A year in debt collection

Making a plan is one thing. Sticking to it: quite another. During 2015, the FTC made a plan to address some new and troubling issues in debt collection. Throughout the course of the year, we stuck to that plan – bringing a record number of new cases, banning bad debt collectors, talking with industry, and finding new ways to do outreach.

The FTC gets more complaints against debt collectors than against any other industry. But this year, we hope, we put a dent in the bad practices we hear so much about. During 2015, we not only coordinated the first federal-state-local enforcement initiative against debt collectors – including actions by more than 70 different partners – we also filed 12 new cases against 52 different defendants. And we resolved 9 cases, getting nearly $94 million in judgments.

We added to our list of banned debt collectors in 2015 – and published the list. These are people and companies that – because of serious and repeated violations of the law – have been banned by federal court orders from ever doing business in debt collection again. This has the result of putting these folks out of business, but it’s also a message to law-abiding debt collectors everywhere: don’t do debt collection business with these folks or you may find yourself in hot water.

One of the really important things we did this year was talk with the debt collection industry. The Debt Collection Dialogues kicked off in Buffalo, and then continued in Dallas and Atlanta. At all three, to sold-out houses, we brought together the debt collection industry with the state and federal agencies that regulate them – allowing all perspectives to be heard.

In consumer education, 2015 saw the release of a Spanish-language graphic novel – or fotonovela – about debt collection. It shows how you can deal with questionable debt collection tactics – and people ordered more than 113,000 copies of the publication last year.

But 2016 is another year – and we have more plans. So watch this space to see what else is coming – and to learn how to spot and avoid bad debt collection practices.

Tagged with: debt collection, FTC
Blog Topics: 
Money & Credit


The Graphic novel looks very good and helpful to people with little to no English, could this be reproduce in other languages as well?

The FTC has additional fotonovelas in Spanish and one in English.

This is Great I do hope they go after Dish Network for the hard time they give people , When these company's go after your credit and post that you still owe them money that is not true and hurts your credit report Why in the world can't someone go after these crooks

Can you please look into the flood of commercials we are experiencing on our cable TV. They just keep popping up and some are invisible so you have no way to turn them off and they just keep talking. Others over what you are trying to read. Surely we are not responsible for advertising for cable, who just hit us with another $5 per month raise. It's time to address this runaway wagon. Thank you.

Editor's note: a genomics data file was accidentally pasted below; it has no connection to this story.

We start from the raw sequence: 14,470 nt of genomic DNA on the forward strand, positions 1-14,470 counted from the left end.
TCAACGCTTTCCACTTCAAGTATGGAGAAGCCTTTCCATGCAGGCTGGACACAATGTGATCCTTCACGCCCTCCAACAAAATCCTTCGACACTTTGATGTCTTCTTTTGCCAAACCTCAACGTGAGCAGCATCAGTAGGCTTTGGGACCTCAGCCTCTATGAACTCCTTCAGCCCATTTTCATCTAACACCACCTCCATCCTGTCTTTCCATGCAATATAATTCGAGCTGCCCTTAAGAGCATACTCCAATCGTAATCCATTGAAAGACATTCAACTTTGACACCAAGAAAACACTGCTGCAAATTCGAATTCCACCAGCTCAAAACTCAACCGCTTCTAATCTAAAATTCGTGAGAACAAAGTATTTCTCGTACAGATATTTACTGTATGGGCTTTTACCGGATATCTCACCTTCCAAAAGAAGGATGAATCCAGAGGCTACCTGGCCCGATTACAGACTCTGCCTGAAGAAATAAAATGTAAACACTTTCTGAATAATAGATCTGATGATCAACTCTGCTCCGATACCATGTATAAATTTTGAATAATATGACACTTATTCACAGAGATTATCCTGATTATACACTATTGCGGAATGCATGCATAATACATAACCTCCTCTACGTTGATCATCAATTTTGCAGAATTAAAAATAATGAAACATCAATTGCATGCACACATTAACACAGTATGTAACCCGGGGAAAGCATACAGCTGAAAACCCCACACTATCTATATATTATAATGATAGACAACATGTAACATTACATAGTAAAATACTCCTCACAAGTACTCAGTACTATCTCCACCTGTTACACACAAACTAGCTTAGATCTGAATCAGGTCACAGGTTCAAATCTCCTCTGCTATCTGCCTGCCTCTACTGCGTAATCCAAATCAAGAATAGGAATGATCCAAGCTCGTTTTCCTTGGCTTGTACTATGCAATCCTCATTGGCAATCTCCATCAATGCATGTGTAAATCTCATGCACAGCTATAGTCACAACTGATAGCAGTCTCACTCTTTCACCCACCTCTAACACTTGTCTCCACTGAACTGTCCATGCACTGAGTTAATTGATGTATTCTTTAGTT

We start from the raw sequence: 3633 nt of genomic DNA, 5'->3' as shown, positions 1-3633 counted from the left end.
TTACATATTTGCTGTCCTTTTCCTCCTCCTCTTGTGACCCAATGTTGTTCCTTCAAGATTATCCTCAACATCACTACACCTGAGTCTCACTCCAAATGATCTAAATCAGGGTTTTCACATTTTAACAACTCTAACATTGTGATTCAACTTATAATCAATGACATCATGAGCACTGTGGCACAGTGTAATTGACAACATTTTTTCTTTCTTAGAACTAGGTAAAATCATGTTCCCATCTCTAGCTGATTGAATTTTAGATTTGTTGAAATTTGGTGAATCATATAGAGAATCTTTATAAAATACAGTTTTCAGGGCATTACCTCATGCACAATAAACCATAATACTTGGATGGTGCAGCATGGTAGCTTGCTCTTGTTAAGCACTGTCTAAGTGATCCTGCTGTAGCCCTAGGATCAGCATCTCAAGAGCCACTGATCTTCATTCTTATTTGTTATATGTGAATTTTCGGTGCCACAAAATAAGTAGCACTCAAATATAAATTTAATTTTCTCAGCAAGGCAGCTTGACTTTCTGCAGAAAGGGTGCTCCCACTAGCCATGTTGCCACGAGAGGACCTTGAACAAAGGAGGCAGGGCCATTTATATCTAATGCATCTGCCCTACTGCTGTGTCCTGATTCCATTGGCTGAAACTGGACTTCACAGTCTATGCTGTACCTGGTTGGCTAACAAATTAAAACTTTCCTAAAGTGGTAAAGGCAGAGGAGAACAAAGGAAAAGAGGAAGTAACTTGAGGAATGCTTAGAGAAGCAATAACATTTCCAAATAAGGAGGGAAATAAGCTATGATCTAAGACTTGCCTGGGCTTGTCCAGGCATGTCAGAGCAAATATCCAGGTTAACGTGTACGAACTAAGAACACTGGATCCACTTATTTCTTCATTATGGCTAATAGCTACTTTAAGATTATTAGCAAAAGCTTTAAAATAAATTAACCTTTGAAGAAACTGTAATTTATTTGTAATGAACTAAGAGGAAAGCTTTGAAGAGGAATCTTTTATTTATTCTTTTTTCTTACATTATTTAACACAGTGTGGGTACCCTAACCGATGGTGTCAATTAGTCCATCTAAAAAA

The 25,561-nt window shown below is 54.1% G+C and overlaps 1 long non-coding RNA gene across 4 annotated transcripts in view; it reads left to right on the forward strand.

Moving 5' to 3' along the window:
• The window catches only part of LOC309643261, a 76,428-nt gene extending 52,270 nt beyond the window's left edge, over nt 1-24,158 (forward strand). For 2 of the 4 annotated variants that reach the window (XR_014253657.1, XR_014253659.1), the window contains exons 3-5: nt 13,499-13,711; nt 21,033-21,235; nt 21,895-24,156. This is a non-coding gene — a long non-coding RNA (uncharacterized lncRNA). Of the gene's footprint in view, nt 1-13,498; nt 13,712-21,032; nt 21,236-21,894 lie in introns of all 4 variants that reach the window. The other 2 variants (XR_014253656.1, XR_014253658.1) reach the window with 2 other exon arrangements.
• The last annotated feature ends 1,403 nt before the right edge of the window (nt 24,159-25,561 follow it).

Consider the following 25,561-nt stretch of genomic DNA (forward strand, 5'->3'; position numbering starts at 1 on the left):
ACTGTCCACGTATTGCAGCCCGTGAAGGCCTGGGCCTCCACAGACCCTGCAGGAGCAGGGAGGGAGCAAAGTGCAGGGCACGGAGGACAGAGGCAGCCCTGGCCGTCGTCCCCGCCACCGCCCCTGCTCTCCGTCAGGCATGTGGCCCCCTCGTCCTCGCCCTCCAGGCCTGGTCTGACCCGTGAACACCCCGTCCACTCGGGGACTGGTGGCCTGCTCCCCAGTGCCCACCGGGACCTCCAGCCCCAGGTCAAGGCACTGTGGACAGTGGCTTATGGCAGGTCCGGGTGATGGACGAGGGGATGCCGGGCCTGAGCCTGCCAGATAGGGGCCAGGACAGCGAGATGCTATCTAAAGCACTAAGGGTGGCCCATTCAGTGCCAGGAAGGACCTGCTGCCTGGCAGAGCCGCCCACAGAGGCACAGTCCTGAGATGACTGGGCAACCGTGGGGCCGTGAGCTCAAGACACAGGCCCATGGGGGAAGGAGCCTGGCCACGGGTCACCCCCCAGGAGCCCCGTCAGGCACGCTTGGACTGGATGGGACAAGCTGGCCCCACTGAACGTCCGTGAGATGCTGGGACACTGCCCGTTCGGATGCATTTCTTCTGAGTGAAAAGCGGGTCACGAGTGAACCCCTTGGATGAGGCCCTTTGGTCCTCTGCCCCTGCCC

I am still waiting for the U.S Government to investigate Discovery Bank and it's partner Smith, Debnam,.. for violating the rights of the consumer & U.S. citizens when it comes to Civil Rights violations.

how can i get a goverment lawyer to sue three debt co for harmness ,blackmail ,fraud and more, one is bank of america, i do not owe these com. nothing

You can report a fraudulent debt collector to the FTC at ftc.gov/complaint.

You can file a complaint about a bank or other financial service company with the Consumer Financial Protection Bureau.

Outstanding Job!!!

What about attorney collectors behavior? Are they also under question also?

One of the issues I've repeatedly faced from debt collectors are two-fold:
1. Failing to acknowledge receipt of payment after debt has been paid in full.
2. Failing to send a paid in full notice after repeated requests.

It would be nice to have a clearing house that can serve as proof of transactions.

I would like to know about the attorneys who call as well regarding debt.

Under the Fair Debt Collection Practices Act (FDCPA), a debt collector is someone who regularly collects debts owed to others. This includes lawyers who collect debts on a regular basis. This FTC article has information about your debt collection rights under the FDCPA.

how long does a debt collection co have to keep persuing me for a debt that's years old !

This FTC article about time-barred debts has information about your rights related to older debts.

Now Trak America, Pallisades & Selip & Styanilou for their buying and selling very old debt. Watch out because some are putting judgements on people for as much as 20 yrs. Not that it is on the up & up.

If you have problems with a debt collector, report them to your state Attorney General’s office, the Federal Trade Commission, and the Consumer Financial Protection Bureau. Many states have their own debt collection laws that are different from the federal Fair Debt Collection Practices Act. Your Attorney General’s office can help you determine your rights under your state’s law.

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